Generating high-quality single photons for quantum computing

MIT researchers have designed a way to generate, at room temperature, more single photons for carrying quantum information. The design, they say, holds promise for the development of practical quantum computers.

New holographic technique opens the way for quantum computation

Photography measures how much light of different color hits the photographic film. However, light is also a wave, and is therefore characterized by the phase. Phase specifies the position of a point within the wave cycle ...

Quantum sensor for photons

A photodetector converts light into an electrical signal, causing the light to be lost. Researchers led by Tracy Northup at the University of Innsbruck have now built a quantum sensor that can measure light particles non-destructively. ...

Scientists connect quantum bits with sound over record distances

Scientists with the Institute for Molecular Engineering at the University of Chicago have made two breakthroughs in the quest to develop quantum technology. In one study, they entangled two quantum bits using sound for the ...

New insights into quantum measurements

Researchers from the University of Bristol have shed new light on the process of quantum measurement, one of the defining, and most quantum features of quantum mechanics.

Nanocomponent is a quantum leap for Danish physicists

University of Copenhagen researchers have developed a nanocomponent that emits light particles carrying quantum information. Less than one-tenth the width of a human hair, the miniscule component makes it possible to scale ...

New method enables quantum simulations on larger systems

Through randomly selected measurements, Austrian physicists can now determine the quantum entanglement of many-particle systems. With the newly developed method, quantum simulations can be extended to a larger number of quantum ...

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Quantum information

In quantum mechanics, quantum information is physical information that is held in the "state" of a quantum system. The most popular unit of quantum information is the qubit, a two-level quantum system. However, unlike classical digital states (which are discrete), a two-state quantum system can actually be in a superposition of the two states at any given time.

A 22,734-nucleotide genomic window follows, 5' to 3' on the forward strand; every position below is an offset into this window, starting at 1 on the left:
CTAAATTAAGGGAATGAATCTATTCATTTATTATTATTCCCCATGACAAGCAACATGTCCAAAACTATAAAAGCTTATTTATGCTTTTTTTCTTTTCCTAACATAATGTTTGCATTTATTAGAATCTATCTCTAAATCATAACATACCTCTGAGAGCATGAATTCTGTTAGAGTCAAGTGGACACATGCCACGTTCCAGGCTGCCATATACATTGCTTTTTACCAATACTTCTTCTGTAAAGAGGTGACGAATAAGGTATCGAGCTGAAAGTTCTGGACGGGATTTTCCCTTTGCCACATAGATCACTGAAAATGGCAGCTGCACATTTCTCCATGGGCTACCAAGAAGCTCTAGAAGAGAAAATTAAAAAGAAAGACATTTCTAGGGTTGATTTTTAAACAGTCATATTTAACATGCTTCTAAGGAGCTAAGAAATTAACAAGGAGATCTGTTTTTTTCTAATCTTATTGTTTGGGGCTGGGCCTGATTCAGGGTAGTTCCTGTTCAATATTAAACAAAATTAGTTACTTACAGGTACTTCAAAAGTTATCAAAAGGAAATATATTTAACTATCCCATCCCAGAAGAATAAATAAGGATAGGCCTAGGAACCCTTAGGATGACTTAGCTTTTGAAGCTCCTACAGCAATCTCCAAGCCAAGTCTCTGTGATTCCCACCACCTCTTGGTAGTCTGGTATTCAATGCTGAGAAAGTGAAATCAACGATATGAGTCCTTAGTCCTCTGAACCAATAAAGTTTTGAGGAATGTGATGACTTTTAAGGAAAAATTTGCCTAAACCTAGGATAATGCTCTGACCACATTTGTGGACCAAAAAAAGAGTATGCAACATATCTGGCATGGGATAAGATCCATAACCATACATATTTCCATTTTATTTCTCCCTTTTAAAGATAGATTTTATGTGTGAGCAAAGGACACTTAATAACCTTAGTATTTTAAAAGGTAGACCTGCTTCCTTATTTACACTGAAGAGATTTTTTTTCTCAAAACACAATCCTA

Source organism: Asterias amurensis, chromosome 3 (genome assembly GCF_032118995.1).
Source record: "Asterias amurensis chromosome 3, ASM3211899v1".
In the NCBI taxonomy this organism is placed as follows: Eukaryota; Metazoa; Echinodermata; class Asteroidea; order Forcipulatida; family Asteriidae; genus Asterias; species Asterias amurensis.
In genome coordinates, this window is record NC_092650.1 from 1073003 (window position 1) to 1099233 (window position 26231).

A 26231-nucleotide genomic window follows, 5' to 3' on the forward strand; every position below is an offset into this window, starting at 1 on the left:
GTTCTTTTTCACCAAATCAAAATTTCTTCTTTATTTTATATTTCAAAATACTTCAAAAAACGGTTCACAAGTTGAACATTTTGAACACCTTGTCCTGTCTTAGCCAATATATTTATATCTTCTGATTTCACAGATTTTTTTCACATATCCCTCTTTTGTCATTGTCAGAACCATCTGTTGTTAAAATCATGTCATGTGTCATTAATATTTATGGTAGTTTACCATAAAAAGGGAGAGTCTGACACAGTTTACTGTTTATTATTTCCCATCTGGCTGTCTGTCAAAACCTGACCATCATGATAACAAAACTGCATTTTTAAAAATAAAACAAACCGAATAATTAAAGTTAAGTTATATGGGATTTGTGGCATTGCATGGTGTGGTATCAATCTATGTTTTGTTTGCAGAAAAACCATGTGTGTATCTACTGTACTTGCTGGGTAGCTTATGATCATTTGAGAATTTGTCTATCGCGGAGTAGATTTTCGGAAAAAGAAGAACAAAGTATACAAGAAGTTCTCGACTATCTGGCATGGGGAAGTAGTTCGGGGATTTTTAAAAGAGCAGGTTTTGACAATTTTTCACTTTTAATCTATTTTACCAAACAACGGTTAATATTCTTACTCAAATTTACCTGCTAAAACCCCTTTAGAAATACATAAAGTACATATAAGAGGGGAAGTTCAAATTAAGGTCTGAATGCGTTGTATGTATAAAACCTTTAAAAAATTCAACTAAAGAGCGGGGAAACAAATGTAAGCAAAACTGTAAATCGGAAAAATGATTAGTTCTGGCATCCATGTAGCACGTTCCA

Quantum information differs from classical information in several respects, among which we note the following:

However, despite this, the amount of information that can be retrieved in a single qubit is equal to one bit. It is in the processing of information (quantum computation) that a difference occurs.

The ability to manipulate quantum information enables us to perform tasks that would be unachievable in a classical context, such as unconditionally secure transmission of information. Quantum information processing is the most general field that is concerned with quantum information. There are certain tasks which classical computers cannot perform "efficiently" (that is, in polynomial time) according to any known algorithm. However, a quantum computer can compute the answer to some of these problems in polynomial time; one well-known example of this is Shor's factoring algorithm. Other algorithms can speed up a task less dramatically - for example, Grover's search algorithm which gives a quadratic speed-up over the best possible classical algorithm.

Quantum information, and changes in quantum information, can be quantitatively measured by using an analogue of Shannon entropy. Given a statistical ensemble of quantum mechanical systems with the density matrix S, it is given by

Many of the same entropy measures in classical information theory can also be generalized to the quantum case, such as the conditional quantum entropy.

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